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Croton Water Filtration Plant

What Lies Beneath: One of New York’s largest construction projects unites public space and essential urban infrastructure.

Grimshaw Architects

Bronx, New York


If you take the New York subway to the Bronx end of the No. 4 train line, make sure you turn and look west before descending from the elevated platform. From that vantage point, against the urban backdrop, you will see an oval-shaped swath of manicured turf with small sculpted hills, shallow valleys, and perfectly outlined patches of sand. This enigmatic landscape looks like burial mounds created by an ancient civilization or land art worthy of Robert Smithson.

But the mysterious terrain is neither. It is a 290-million-gallon-per-day water-filtration plant that extends 100 feet into the earth and is topped by a nine-acre golf driving range. The plant treats water coming from the Croton watershed—one of three reservoir systems supplying New York with its drinking water—while the driving range is part of a public golf course that sits on the edge of a large city park. Although the ongoing project might seem to combine an incongruous mix of uses, its disparate programs actually are complementary, points out David Burke, an associate principal at Grimshaw, the architects leading the design of the landscape and aboveground structures. “It brings together recreation and civic space and provides essential urban infrastructure,” he says.

The $3.2 billion plant, which came online last May, has a decadeslong history fraught with delays and an escalating price tag. It was deemed necessary because the increasing density and development in the areas surrounding that watershed (which stretches across three New York State counties) had gradually degraded the quality of its water. The treatment process now in place includes filtration, aeration, and exposure to ultraviolet light to remove impurities and potentially harmful micro organisms.

Although local community opposition to the plant in the Bronx was intense, the authorities decided against leaving the city limits, and eventually settled on the current location. Grimshaw won the contract to design the replacement for golf course facilities that were to be demolished, including the driving range and a clubhouse, as well as the few above-grade parts of the plant. However, the firm was not selected until 2006—well after the layout of the underground facility, by engineers Hazen & Sawyer and Metcalf & Eddy, had already been set.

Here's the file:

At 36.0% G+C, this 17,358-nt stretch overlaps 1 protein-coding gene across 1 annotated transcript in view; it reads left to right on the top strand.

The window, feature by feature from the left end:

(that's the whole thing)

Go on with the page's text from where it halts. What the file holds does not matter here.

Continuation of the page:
But Grimshaw’s scheme, devised in collaboration with landscape architect Ken Smith and others, doesn’t look like an afterthought. The team deftly handled restrictions, such as the bearing capacity of the plant’s roof, devising a lightweight solution for the rolling topography with the help of Rana Creek, the firm behind the hilly landscape on the roof of Renzo Piano’s California Academy of Sciences in San Francisco. The driving range’s contours are created with structural polystyrene—as deep as 12 feet in some spots—with 8 to 10 inches of engineered soil on top.

The resulting three-dimensional carpet, which includes four types of turf mowed at varying heights, is circumscribed by handsome bluestone retaining walls. Some of these are veneer over concrete while others are more rustic, constructed of rocks and gabion cages.

The buildings have been designed to appear to grow out of these walls. The arrivals and receiving building (the plant’s primary staff access point), for example, seems to emerge from the northern edge of the driving range. The structure, which is off-limits to the public, has a flat roof with deep overhangs that emphasizes the ground plane; it looks as though it is peeking out from behind a ribbon of weathering steel that helps “protect and disguise” it, says Burke.

The clubhouse, which will serve the whole golf course and is slated to start construction in 2017, will rely on a similar language and materials. With a crescent-shaped footprint defined by curving bluestone walls, it will hug the driving range’s eastern edge and be covered with an accessible green roof that slopes up from the surrounding landscape. The facility will house a restaurant and pro shop and will incorporate tee boxes under a tensile fabric canopy.

Also still to come is a constructed wetland encircling the driving range. The system will consist of a series of planted cells that will naturally treat stormwater, as well as groundwater, and store it in underground tanks for irrigation. This strategy will provide multiple benefits: in addition to reducing the golf course’s demand for potable water by 40 percent, it should keep runoff out of the city’s overtaxed combined sewer system and provide habitat for birds and small mammals. It will also enhance security by providing an added physical barrier at the perimeter of the treatment plant.

This wetland, with its multiplicity of roles, is a microcosm of the multifunctional nature of the larger project and its marriage of community amenities and infrastructure. Burke predicts that, as available land diminishes and property values climb, there will be many more such seemingly improbable unions. Let’s hope these future endeavors follow the project’s lead and its creation of a dynamic, if unexpected, amalgam.

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